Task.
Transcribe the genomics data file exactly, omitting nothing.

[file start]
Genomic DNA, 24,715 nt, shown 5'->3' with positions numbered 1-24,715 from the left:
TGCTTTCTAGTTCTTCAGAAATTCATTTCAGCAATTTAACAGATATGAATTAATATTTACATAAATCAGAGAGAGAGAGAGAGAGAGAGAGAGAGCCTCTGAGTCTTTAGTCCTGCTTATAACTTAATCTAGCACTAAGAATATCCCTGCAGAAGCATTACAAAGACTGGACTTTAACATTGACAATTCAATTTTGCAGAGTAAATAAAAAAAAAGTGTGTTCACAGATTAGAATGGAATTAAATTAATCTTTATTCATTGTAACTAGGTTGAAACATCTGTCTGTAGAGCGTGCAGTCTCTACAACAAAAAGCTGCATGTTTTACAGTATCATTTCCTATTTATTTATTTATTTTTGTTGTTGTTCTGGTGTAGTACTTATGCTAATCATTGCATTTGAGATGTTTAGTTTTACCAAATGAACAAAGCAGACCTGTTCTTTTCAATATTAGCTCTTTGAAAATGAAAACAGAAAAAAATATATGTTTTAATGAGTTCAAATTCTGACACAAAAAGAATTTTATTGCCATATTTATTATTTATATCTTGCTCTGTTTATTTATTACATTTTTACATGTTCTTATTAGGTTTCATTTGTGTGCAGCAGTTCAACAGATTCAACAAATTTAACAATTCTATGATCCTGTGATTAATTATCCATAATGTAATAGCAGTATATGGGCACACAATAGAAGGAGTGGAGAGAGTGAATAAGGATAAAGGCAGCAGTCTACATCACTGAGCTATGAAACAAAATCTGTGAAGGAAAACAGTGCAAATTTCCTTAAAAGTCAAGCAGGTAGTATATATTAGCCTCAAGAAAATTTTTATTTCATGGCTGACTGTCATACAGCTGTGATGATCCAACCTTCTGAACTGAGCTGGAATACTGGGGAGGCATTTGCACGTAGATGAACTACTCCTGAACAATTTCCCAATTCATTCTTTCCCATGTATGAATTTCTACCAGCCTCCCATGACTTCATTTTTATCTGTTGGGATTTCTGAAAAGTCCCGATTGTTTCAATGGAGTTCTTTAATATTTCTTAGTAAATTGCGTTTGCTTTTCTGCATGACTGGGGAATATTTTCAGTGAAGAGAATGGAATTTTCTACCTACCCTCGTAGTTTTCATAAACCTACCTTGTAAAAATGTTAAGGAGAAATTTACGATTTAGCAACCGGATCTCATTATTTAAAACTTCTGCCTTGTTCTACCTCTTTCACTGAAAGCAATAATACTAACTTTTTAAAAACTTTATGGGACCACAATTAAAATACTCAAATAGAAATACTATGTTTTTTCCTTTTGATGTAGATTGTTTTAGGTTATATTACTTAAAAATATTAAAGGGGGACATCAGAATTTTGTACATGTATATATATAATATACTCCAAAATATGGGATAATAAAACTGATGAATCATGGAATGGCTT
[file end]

Genomic DNA, 24,715 nt, shown 5'->3' with positions numbered 1-24,715 from the left:
TGCTTTCTAGTTCTTCAGAAATTCATTTCAGCAATTTAACAGATATGAATTAATATTTACATAAATCAGAGAGAGAGAGAGAGAGAGAGAGAGAGCCTCTGAGTCTTTAGTCCTGCTTATAACTTAATCTAGCACTAAGAATATCCCTGCAGAAGCATTACAAAGACTGGACTTTAACATTGACAATTCAATTTTGCAGAGTAAATAAAAAAAAAGTGTGTTCACAGATTAGAATGGAATTAAATTAATCTTTATTCATTGTAACTAGGTTGAAACATCTGTCTGTAGAGCGTGCAGTCTCTACAACAAAAAGCTGCATGTTTTACAGTATCATTTCCTATTTATTTATTTATTTTTGTTGTTGTTCTGGTGTAGTACTTATGCTAATCATTGCATTTGAGATGTTTAGTTTTACCAAATGAACAAAGCAGACCTGTTCTTTTCAATATTAGCTCTTTGAAAATGAAAACAGAAAAAAATATATGTTTTAATGAGTTCAAATTCTGACACAAAAAGAATTTTATTGCCATATTTATTATTTATATCTTGCTCTGTTTATTTATTACATTTTTACATGTTCTTATTAGGTTTCATTTGTGTGCAGCAGTTCAACAGATTCAACAAATTTAACAATTCTATGATCCTGTGATTAATTATCCATAATGTAATAGCAGTATATGGGCACACAATAGAAGGAGTGGAGAGAGTGAATAAGGATAAAGGCAGCAGTCTACATCACTGAGCTATGAAACAAAATCTGTGAAGGAAAACAGTGCAAATTTCCTTAAAAGTCAAGCAGGTAGTATATATTAGCCTCAAGAAAATTTTTATTTCATGGCTGACTGTCATACAGCTGTGATGATCCAACCTTCTGAACTGAGCTGGAATACTGGGGAGGCATTTGCACGTAGATGAACTACTCCTGAACAATTTCCCAATTCATTCTTTCCCATGTATGAATTTCTACCAGCCTCCCATGACTTCATTTTTATCTGTTGGGATTTCTGAAAAGTCCCGATTGTTTCAATGGAGTTCTTTAATATTTCTTAGTAAATTGCGTTTGCTTTTCTGCATGACTGGGGAATATTTTCAGTGAAGAGAATGGAATTTTCTACCTACCCTCGTAGTTTTCATAAACCTACCTTGTAAAAATGTTAAGGAGAAATTTACGATTTAGCAACCGGATCTCATTATTTAAAACTTCTGCCTTGTTCTACCTCTTTCACTGAAAGCAATAATACTAACTTTTTAAAAACTTTATGGGACCACAATTAAAATACTCAAATAGAAATACTATGTTTTTTCCTTTTGATGTAGATTGTTTTAGGTTATATTACTTAAAAATATTAAAGGGGGACATCAGAATTTTGTACATGTATATATATAATATACTCCAAAATATGGGATAATAAAACTGATGAATCATGGAATGGCTT